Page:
Today, the Masonic altar, within the
Masonic Lodge, upon which resides the Holy Book(s), is a symbol of our place of
communion with the Supreme Architect of the Universe.
However, in ancient
times, they were a place of sacrifice,...atonement,...and communion with
the Supreme Architect.
Today, as then, ...each of us must sacrifice
ourselves up to the Great Architect, atone for our sins and only then, may we
commune with Him.
Altars are usually found in sacred places such as shrines, temples and
churches. All major religions such as Christianity, Judaism, Buddhism,
Hinduism, Shinto, Taoism, etc. have altars. Even the pagans built altars
to their gods.
Historically, an altar is an elevated place, pedestal or structure before
which religious ceremonies may be enacted or upon which sacrifices may be
Both the Altar and its utensils were considered to be sacred, and the priests had
to vest and wash their hands before touching them...even when removing the ashes
The Masonic altar within the Masonic Lodge represents the sanctity of the
Altar of Incense within the Holy of Holies (Sanctum Sanctorum) in King Solomon's
The scriptures in the Holy books tell us that each of the men, below, erected
an altar to God. God commanded that each of them build an altar unto Him
and in many places in the scripture, He specified the exact material, size and
even the material which the tools were made of that they should or should not
use in its creation.
Their quest to commune with our Creator, even though
they did not possess a Masonic altar, is the same quest which Freemasons are in
search of...that of being pleasing in our Creator's eye and therefore, to
receive His blessings.
While Masonic ritual is different from Church dogmas, (just as each
Church/Temple's dogmas are different from one another), the desire to "reap the
plenty" of God's blessings is universal.
Like each of our ancient
forefathers before us, our Masonic altar is symbolic of our quest to commune
with our Creator.
Altars Within The Scriptures
In the scriptures, an altar was erected by each of these men:
Noah (Genesis 8:20) Unknown construction
Abraham (Genesis 12:7, 13:4, 22:9) Unknown construction,
probably of stone
Isaac (Genesis 26:25) Unknown construction, but most probably of stone
Jacob (Genesis 33:20; 35:1-3) Made of stone
Moses (Exodus 17:15) Made of brass.
Moses (Exodus 20:24) Made of earth
Moses (Exodus 20:25) Made of unhewn stone.
Moses (Exodus 27:1-8) Made of shittim (acacia) wood.
King Solomon (2Chronicles 4) Made of brass.
IN THE TABERNACLE
The altar which Moses and the Children of Israel moved with them as they
wandered through the wilderness after leaving Egypt was made of shittim (acacia)
wood, overlaid with brass.
Except for a mesh grate
which was placed inside half way down, on which the wood sat for the burning of
the sacrifices, it was hollow.
The area under the grate was filled with earth. There were rings
set on the two opposite sides of it, through which poles could be placed for
carrying it. These poles were also made of shittim wood, covered with brass.
Its construction is described in (Exodus 27:1-8).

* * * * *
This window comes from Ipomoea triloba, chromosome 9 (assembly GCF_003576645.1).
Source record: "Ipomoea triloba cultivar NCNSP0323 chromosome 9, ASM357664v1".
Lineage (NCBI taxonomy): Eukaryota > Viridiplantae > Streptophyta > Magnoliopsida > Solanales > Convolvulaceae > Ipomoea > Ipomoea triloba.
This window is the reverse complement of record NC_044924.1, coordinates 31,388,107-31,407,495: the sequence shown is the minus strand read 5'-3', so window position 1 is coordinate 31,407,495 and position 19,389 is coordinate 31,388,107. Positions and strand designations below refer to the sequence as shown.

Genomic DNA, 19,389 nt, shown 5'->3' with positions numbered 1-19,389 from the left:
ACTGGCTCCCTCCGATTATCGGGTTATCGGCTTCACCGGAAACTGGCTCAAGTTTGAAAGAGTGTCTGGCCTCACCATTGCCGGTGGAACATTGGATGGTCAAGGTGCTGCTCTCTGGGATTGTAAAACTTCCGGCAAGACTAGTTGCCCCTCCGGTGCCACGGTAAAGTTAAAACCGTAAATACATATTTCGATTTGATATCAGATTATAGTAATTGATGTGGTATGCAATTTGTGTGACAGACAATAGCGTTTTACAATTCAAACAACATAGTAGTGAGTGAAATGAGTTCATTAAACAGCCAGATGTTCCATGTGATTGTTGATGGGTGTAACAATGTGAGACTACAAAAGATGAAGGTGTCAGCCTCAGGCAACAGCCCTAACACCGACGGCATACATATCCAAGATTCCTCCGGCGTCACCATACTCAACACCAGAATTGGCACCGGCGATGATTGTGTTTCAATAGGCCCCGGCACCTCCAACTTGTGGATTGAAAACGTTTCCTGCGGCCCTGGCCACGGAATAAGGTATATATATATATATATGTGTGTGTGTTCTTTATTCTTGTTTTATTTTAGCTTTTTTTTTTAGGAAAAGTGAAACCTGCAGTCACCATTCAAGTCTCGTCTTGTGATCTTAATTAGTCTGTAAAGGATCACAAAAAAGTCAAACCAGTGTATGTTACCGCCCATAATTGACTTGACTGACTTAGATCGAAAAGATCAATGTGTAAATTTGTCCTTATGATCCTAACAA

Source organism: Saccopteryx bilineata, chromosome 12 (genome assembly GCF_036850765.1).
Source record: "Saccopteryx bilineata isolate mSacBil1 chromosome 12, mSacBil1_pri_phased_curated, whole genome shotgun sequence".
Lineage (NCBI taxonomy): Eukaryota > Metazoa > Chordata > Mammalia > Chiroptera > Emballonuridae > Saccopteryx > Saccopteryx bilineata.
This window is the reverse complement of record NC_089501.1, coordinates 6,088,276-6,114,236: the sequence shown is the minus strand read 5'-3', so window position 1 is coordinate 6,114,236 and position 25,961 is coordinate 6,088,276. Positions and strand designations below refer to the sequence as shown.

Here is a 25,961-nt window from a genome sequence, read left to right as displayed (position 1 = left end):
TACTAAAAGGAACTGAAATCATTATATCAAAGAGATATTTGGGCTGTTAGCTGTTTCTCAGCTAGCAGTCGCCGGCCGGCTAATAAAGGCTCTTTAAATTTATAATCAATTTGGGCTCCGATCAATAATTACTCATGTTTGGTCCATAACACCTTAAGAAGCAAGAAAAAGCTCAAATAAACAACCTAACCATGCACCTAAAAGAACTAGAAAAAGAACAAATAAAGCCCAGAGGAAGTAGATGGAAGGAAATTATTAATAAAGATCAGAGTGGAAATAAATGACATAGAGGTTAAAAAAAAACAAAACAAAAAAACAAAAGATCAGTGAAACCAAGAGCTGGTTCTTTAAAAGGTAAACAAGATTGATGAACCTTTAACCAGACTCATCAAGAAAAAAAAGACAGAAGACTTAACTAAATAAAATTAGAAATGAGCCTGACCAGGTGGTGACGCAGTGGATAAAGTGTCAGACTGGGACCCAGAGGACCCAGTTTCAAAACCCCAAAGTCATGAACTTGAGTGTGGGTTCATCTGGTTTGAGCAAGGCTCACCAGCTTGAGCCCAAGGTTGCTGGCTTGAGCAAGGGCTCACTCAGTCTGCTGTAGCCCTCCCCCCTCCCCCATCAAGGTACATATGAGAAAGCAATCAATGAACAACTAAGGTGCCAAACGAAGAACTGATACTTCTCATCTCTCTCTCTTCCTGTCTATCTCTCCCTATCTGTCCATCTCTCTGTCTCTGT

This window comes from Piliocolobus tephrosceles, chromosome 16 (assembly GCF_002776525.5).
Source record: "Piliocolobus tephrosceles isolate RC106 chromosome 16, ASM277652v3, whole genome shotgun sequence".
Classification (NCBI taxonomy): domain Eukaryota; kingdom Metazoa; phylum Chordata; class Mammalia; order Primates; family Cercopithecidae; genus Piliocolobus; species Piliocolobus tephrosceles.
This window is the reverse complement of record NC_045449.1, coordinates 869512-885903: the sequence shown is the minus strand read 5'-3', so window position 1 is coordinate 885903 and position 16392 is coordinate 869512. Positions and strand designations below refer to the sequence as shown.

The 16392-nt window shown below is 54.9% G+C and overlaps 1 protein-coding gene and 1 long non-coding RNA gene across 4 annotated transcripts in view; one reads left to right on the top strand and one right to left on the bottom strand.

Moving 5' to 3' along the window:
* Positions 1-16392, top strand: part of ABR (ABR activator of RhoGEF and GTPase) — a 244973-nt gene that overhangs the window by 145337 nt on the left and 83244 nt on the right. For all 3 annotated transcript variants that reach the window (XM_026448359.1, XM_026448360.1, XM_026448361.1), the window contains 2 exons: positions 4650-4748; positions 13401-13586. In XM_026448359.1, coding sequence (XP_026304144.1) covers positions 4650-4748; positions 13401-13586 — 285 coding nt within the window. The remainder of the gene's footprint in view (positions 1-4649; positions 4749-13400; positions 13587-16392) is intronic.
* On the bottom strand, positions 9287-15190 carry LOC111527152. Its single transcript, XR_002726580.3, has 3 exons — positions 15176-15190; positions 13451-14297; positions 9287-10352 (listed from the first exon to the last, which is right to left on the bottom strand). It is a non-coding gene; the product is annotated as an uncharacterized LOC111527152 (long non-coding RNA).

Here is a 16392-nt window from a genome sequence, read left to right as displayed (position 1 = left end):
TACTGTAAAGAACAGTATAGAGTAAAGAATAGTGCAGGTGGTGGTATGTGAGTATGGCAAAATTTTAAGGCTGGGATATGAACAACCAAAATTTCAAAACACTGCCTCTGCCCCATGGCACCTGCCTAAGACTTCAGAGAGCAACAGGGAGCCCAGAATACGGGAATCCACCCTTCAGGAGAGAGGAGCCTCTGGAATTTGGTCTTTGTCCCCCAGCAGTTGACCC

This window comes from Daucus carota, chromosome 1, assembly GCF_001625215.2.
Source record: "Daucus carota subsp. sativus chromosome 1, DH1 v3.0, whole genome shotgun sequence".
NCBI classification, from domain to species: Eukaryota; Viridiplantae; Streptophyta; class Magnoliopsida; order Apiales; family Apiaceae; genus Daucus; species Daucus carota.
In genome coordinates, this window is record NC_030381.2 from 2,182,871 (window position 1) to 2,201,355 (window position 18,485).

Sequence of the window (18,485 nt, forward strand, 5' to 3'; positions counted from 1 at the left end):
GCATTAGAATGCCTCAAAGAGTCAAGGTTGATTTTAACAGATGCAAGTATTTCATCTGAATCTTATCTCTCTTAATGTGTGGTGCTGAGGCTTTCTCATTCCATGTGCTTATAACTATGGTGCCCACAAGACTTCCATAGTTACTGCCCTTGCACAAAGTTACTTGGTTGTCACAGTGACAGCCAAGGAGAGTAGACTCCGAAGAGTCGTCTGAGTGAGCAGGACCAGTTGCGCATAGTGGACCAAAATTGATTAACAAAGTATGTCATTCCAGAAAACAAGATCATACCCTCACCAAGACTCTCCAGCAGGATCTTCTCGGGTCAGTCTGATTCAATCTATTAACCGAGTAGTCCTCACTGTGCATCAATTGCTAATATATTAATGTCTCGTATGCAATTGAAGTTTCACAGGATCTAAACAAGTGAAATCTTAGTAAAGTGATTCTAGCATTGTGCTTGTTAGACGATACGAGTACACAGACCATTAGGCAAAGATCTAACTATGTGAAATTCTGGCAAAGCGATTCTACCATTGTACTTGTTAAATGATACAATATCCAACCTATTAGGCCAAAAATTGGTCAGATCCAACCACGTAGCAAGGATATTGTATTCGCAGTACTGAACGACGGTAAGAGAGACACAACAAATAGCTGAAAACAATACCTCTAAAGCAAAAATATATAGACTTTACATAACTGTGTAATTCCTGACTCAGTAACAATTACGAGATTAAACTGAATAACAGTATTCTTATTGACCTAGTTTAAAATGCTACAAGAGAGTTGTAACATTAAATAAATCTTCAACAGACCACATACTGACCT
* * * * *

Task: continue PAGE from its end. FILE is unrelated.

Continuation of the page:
IN SOLOMON'S TEMPLE
Later, after Solomon's Temple was built, there were actually two
altars...They were the Altar of Burnt Offering, (outdoors) and the Altar of
Three separate piles of
wood burned upon the Altar of Burnt Offerings.
1. The first and largest of these was the Altar of Burnt Offerings,
all the portions of the sacrifices were burned.
2. The second fire provided the coals for the Altar of Incense
3. The third fire was the Perpetual Fire, which constantly
burned on the
altar. Nothing was ever placed on it, and no coals were taken
Its sole purpose was to fulfill the commandment that there be a
Altar of Burnt Offering:
The Altar of Burnt Offering, was used outdoors. As its name implies, it was where the children of Israel offered
animal and bird sacrifices to God.
"And the fire upon the altar shall be burning in it; it shall not be
put out: and the priest shall burn wood on it every morning, and lay the
burnt offering in order upon it; and he shall burn, thereon the fat of the peace
"The fire shall ever be burning upon the altar; it shall never go out."...(Leviticus
Altar of Incense:
The second altar was the Altar of Incense, which was used indoors, upon
which the priests offered prayers.
The choicest branches of fig were used for the second fire, ...the coals from
which were taken for the Altar of Incense which stood within the Holy Place,
before the Veil, by the Ark of the Covenant, (the Mercy Seat).
The burning of the incense symbolized the prayers of the people rising up to
God ...(Psalm 141:2); (Revelation 5:8; 8:3-4).
The offering of incense had to
take place after the sacrifice, because only after their atonement could
communion with God take place. After the offering of incense, the priests
pronounced the Priestly Blessing upon the people.
All altars, including the Masonic Altar are "Tables of the
Today, religious altars are a place whereupon we offer our
sacrifice, atonement and our reverent communion before the Supreme Architect of
The Masonic Altar is a symbol of our reverent communion before the Supreme Architect of the Universe's All Seeing
The Pot of Incense is a symbol of our prayers of communion which
are lifted up to the Supreme Architect.
"And he shall put the incense upon the
fire before the LORD, that the cloud of the incense may cover the mercy seat
that is upon the testimony, that he die not:"